For her single ‘No Tears Left to Cry’ she worked with director Dave Myers to create a concept and performance video, who collaborates with Grande frequently. By expressing the lyrics through visuals, the duo also pay tribute to her past through small symbolism. At the end of the video, Grande sits down and sings to the sky, and a bee flies past the camera. A bee is a long-time symbol for Manchester; this is her paying tribute to incident that happened at her concert in May 2017.
Another video that I hold so much love and respect for is ‘Your Power’ by Billie Eilish. The song focuses on the abuse of power in relationships. In the video, Eilish is seen being slowly constricted by a snake. The metaphor and symbolism through the visuals express the seriousness of the topic in a scary way that opens viewer’s eyes. Billie is an artist who powerfully directs, and sometimes edits, her own music videos. I think therefore her videos express her music so well as the ideas come straight from the artist’s mind. ‘Your Power’ is a mix of concept and performance style; the concept matches the colour theme of her overall album. This set the theme as the first single from her album ‘Happier Than Ever’.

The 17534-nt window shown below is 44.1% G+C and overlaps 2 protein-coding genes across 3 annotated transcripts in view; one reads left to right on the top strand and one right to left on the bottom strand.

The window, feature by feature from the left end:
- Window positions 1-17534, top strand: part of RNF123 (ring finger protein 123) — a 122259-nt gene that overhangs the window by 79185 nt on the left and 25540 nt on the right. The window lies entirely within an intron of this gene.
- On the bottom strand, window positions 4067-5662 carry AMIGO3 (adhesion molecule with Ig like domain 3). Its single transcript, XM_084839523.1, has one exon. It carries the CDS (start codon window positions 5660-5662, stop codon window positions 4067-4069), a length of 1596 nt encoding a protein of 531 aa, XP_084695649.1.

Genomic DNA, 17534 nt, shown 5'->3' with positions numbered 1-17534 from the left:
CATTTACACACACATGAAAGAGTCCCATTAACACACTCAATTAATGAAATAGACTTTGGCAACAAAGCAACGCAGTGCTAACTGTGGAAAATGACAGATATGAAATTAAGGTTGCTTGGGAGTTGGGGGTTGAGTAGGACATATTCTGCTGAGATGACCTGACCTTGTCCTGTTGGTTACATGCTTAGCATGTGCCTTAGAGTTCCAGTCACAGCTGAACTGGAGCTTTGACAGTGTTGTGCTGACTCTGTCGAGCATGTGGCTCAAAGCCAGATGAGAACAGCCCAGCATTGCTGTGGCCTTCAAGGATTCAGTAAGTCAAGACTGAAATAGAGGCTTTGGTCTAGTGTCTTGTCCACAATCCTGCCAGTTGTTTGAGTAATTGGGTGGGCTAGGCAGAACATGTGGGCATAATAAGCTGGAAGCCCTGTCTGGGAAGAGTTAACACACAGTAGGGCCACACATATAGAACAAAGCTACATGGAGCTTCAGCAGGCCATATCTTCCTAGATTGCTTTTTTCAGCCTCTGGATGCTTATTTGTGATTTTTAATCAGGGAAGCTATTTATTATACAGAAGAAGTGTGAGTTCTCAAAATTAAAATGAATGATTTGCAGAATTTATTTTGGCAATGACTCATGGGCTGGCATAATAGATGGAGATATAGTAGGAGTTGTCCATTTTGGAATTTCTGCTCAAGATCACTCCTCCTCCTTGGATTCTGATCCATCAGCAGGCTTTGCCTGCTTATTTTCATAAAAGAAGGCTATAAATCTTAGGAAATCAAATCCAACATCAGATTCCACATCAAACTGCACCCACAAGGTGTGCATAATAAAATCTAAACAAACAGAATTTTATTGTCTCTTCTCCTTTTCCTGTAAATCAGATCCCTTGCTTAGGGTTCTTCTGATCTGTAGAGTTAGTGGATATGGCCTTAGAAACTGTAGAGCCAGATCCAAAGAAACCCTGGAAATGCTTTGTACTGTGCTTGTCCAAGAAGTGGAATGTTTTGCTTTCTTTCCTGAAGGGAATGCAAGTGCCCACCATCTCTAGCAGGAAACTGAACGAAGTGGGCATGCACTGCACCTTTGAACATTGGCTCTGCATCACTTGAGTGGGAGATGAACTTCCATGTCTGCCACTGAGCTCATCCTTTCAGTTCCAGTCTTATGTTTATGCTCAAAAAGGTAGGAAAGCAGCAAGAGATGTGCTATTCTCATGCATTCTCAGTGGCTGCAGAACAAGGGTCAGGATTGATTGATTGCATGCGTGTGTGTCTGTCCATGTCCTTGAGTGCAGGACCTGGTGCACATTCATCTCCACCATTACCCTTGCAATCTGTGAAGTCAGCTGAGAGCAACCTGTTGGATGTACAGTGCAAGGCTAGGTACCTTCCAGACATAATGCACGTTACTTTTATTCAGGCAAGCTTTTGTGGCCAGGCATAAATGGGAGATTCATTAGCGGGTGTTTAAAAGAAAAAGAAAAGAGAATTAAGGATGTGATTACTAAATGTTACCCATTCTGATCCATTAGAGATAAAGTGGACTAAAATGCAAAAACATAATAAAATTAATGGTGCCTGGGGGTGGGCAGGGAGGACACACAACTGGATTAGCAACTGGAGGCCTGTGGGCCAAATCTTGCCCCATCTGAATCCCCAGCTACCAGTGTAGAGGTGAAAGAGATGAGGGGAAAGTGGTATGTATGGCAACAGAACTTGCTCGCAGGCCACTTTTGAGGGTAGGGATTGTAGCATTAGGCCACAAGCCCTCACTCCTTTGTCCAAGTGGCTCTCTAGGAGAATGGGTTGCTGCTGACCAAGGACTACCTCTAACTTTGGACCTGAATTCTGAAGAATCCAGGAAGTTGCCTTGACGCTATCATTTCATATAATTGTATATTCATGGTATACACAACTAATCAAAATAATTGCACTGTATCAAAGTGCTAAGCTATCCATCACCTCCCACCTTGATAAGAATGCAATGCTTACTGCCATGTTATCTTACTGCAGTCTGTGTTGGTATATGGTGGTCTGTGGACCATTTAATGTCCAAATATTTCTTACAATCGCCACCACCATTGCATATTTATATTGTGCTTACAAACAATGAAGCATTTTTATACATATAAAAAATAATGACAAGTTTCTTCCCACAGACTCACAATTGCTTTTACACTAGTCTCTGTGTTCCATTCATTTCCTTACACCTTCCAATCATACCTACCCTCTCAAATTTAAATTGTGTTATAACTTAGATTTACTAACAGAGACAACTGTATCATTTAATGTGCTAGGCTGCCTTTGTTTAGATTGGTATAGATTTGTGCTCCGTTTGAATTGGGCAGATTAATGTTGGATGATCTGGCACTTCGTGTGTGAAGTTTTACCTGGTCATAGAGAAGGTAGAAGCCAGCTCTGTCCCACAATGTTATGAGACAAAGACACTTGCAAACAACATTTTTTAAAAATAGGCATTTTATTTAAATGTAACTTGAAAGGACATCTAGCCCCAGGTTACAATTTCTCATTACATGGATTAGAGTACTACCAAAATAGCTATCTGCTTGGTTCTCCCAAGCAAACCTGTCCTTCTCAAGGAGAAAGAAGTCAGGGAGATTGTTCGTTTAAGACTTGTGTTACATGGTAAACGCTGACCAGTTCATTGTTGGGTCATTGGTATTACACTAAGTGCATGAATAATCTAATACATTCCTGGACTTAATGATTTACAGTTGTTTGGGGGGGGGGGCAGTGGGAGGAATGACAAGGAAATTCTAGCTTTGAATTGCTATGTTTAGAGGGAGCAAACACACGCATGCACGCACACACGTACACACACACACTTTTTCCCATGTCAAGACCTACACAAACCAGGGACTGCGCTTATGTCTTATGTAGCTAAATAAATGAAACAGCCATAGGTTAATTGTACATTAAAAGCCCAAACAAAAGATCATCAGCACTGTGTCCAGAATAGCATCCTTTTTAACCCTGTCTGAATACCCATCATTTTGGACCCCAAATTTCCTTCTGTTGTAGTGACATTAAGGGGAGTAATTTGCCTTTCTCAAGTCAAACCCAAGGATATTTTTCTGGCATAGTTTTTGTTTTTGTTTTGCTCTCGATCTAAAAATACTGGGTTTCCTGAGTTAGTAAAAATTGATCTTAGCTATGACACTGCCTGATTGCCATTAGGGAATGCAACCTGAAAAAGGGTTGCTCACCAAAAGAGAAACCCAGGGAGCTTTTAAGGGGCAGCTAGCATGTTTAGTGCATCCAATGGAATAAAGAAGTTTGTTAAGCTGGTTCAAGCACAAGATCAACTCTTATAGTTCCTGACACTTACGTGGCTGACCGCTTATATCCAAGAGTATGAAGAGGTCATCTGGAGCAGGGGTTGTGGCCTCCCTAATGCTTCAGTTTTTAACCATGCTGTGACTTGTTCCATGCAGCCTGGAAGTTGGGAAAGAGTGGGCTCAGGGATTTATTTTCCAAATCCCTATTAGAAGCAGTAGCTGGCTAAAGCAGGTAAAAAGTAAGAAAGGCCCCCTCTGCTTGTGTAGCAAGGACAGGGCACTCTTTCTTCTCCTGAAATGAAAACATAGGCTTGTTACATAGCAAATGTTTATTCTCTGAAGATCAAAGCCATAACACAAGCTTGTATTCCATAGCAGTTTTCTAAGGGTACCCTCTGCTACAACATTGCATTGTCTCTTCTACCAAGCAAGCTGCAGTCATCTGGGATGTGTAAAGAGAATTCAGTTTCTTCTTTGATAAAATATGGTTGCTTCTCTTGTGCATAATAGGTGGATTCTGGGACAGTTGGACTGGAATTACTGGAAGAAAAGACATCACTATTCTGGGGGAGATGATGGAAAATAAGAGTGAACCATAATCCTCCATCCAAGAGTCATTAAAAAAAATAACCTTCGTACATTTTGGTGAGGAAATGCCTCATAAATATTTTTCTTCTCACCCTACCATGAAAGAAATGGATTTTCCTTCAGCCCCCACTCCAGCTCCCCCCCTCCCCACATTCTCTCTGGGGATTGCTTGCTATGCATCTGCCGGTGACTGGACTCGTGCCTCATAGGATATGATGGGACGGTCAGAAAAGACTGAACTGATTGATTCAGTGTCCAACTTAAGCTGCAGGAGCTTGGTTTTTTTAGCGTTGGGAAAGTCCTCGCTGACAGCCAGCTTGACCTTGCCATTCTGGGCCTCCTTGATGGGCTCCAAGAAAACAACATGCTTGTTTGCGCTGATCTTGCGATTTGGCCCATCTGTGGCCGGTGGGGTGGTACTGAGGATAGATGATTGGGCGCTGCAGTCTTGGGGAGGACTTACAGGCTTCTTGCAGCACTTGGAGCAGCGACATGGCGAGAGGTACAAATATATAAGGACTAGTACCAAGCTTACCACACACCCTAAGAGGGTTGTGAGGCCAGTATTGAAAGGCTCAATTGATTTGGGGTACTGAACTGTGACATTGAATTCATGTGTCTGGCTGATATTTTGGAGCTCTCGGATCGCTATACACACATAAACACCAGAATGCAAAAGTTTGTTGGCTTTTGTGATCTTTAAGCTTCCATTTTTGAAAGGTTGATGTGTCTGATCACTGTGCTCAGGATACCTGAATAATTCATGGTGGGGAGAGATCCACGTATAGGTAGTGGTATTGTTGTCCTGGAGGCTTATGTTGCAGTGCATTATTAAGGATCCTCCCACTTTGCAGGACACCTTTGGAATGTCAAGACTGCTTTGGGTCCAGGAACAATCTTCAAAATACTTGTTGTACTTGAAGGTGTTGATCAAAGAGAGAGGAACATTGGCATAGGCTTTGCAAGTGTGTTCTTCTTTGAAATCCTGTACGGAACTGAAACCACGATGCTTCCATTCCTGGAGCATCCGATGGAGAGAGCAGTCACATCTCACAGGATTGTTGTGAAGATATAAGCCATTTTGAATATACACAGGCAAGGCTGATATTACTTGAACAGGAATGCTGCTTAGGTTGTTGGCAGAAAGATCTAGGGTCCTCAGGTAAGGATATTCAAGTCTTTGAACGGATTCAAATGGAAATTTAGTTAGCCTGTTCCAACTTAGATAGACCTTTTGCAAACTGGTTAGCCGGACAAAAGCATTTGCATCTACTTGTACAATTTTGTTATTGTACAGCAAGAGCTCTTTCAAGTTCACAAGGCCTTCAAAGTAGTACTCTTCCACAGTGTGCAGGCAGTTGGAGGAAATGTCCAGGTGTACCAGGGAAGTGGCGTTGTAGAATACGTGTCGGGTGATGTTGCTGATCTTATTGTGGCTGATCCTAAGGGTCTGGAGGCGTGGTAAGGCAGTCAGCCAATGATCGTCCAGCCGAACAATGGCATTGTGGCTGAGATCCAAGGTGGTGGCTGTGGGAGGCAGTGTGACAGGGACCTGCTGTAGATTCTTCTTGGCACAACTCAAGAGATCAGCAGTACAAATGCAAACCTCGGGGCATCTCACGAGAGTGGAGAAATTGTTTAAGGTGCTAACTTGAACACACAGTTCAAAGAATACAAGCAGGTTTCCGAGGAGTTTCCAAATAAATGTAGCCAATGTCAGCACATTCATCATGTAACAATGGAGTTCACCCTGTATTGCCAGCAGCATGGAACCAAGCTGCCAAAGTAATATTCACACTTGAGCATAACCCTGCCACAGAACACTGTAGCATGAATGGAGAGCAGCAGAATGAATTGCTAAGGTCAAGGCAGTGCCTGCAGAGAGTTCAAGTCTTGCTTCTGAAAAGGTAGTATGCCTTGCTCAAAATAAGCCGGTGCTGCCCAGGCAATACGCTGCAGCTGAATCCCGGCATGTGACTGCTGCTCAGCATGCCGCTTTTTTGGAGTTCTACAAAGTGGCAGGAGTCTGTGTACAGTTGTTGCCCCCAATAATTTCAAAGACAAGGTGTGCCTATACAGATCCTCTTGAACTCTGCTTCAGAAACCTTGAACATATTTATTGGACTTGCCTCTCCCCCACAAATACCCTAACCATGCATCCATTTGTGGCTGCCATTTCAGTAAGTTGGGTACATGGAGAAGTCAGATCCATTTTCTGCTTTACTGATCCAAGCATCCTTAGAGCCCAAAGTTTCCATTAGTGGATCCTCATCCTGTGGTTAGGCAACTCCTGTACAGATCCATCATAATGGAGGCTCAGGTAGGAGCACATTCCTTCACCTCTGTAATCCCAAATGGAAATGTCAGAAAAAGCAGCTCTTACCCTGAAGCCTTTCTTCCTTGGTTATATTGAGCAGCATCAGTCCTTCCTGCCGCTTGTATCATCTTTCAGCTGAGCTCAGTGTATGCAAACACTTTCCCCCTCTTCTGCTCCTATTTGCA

I think this blog has explained and showed the true importance of music videos for not just the industry, but for the artist’s expression and for fans as well. Music videos have the power to promote, entertain, tell a story, and give visual life to songs. The beauty of directors, artistic expression, and what they can do for a musician’s career is out of this world. They’re my favourite part of music. What is yours?